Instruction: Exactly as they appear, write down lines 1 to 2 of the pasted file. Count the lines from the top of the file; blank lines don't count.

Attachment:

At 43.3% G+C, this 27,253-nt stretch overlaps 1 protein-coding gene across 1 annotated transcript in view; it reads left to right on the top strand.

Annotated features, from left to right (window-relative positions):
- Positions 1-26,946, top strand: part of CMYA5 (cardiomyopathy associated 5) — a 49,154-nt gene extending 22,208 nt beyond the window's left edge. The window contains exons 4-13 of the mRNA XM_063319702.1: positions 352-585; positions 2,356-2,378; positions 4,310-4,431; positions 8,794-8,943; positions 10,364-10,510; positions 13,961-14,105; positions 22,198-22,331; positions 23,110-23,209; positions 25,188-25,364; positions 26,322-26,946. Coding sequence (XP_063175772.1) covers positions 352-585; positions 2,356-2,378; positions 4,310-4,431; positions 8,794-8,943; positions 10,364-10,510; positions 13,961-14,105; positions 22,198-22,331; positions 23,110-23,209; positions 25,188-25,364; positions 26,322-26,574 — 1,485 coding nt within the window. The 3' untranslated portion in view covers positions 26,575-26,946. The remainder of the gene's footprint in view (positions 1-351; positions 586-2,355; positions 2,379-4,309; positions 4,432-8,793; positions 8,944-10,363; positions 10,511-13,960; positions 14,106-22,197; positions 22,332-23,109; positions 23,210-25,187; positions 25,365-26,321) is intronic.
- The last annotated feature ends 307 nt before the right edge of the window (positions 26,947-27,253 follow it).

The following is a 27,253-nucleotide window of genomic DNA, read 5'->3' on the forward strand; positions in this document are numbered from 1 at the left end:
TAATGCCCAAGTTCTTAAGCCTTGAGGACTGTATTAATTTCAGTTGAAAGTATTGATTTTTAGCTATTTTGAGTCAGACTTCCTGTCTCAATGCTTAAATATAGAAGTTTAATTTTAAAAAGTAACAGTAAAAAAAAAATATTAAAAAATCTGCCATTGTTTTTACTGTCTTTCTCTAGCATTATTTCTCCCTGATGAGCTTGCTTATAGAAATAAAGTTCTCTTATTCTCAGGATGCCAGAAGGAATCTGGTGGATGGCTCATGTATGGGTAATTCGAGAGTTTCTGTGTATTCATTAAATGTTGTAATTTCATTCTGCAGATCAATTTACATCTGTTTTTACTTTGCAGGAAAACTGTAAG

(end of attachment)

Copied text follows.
At 43.3% G+C, this 27,253-nt stretch overlaps 1 protein-coding gene across 1 annotated transcript in view; it reads left to right on the top strand.

Annotated features, from left to right (window-relative positions):